5. 5. Human OER? - can a guest lecturer be an OER? …“any resource that supports education is, at this point, …under consideration” (Downes, 2006) - “I am a human OER” (Funes, 2014) - “I am an OER” (MacNeill, 2015) at OER15 - “We are all an OER” (Sallah, 2018) at OER18 Big and little OER Little OER (Weller, 2010 via Hoyle, 2009) - individually produced, low cost resources (e.g. blogs, …Slideshare, Flickr etc.) - produced by anyone, shared through third party sites - without explicit educational aims or learning outcomes - small granularity, low level of intentionality - unpredictable use, in unpredicted contexts - ‘little’ OER enables a continuum of OER Big and little OER
  6. 6. Big and little and human(?) OER Human OER? - can a guest lecturer be an OER? …“any resource that supports education is, at this point, …under consideration” (Downes, 2006) - “I am a human OER” (Funes, 2014) - “I am an OER” (MacNeill, 2015) at OER15 - “We are all an OER” (Sallah, 2018) at OER18
  7. 7. Boundaries of sharing in networked culture (Kennedy, 2016) - fraught with ambiguity - (i) means many different things (polysemy) - (ii) social and economic motives often counterpoised - three distinct perspectives in the literature - (i) economy driven by social capital (reputation) - (ii) a mode of scaled distribution - (iii) site of social intensification - explained/subsumed under gift exchange theory and ..as distinct from commodity exchange Photo Ander Burdain on Unsplash Sharing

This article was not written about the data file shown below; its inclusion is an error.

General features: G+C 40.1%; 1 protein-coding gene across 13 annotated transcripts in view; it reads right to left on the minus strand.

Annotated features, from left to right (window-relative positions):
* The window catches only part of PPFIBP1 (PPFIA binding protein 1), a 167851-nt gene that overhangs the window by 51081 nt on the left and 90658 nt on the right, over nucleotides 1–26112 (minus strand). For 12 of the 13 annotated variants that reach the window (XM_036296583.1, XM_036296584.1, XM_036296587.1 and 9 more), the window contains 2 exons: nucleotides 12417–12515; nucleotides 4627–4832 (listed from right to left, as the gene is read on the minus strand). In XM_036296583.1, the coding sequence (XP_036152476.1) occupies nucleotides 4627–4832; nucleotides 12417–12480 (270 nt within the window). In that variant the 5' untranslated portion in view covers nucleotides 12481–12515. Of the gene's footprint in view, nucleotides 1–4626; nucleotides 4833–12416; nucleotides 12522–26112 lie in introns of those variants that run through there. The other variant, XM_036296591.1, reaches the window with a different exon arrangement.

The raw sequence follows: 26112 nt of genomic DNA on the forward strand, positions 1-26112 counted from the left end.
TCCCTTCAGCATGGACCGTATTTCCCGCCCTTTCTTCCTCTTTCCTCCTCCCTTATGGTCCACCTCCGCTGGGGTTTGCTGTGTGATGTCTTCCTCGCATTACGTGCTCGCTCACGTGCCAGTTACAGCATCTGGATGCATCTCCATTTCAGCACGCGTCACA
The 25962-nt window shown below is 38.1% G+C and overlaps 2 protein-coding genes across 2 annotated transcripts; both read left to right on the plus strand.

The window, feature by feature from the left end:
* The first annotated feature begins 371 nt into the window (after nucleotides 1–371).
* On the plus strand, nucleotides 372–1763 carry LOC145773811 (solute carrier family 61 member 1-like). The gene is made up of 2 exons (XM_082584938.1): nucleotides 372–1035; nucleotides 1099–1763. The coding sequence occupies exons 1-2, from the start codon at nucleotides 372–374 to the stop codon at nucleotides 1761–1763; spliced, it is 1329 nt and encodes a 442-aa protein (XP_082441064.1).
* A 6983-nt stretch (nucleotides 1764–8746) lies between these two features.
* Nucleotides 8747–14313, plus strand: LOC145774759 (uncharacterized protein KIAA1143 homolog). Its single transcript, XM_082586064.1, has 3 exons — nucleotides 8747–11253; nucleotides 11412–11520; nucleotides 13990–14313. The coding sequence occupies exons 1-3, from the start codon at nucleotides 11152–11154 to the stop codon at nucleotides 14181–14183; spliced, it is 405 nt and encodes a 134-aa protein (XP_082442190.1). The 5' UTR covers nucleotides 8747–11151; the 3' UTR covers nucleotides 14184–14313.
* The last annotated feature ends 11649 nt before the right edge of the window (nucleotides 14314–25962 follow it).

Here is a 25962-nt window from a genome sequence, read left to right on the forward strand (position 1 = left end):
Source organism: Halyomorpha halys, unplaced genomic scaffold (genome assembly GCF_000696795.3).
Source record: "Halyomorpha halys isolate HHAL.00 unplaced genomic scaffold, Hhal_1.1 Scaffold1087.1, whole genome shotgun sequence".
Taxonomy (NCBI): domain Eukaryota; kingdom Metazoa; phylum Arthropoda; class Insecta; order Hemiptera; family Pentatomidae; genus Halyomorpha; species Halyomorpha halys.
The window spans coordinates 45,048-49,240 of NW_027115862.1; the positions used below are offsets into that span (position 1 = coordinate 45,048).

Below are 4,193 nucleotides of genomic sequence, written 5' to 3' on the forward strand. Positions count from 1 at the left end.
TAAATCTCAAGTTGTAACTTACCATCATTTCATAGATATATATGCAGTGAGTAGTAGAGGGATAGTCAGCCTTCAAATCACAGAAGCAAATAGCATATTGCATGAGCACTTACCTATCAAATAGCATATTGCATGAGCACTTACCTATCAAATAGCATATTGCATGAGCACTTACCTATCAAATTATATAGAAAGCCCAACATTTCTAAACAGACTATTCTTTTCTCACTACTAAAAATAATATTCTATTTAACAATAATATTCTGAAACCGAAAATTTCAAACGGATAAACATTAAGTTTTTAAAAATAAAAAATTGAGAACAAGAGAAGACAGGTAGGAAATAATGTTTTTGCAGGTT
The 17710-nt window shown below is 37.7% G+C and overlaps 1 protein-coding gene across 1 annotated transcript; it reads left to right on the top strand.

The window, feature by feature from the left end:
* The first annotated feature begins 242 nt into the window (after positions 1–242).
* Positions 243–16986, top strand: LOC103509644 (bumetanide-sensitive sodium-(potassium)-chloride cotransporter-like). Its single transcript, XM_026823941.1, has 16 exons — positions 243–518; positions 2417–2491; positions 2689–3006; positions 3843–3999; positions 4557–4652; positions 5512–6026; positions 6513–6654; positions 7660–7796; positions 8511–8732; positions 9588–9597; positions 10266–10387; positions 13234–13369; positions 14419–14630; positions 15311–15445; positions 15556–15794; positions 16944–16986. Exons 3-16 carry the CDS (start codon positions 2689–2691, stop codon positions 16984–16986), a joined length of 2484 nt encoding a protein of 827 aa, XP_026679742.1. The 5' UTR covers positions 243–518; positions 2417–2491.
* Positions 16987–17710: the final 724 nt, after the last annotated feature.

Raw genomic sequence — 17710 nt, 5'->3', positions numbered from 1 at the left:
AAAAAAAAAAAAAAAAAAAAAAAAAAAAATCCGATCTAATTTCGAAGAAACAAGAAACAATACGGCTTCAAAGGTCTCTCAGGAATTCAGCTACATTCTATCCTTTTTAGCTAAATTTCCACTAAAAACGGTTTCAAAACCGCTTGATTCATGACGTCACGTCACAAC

8. 8. Sharing as a demand, not a gift (Widlok, 2017) - not adequately explained by gift exchange theory - not first and foremost reciprocal - economic mode of transfer (one way, multidirectional) - provides access to what’s needed, is of intrinsic value - a demand, can be a silent demand - based on recognition of the ‘other’ and sharing ‘life’ - established through co-presence (embodied), …communication and relationality - influenced by physical space/materiality (the Internet …as a sharing technology) - ‘sharing out’ of physical resources and ‘sharing in’ of …life’s experiences - about opportunities rather than the obligation of gift …exchange Photo Ander Burdain on Unsplash Sharing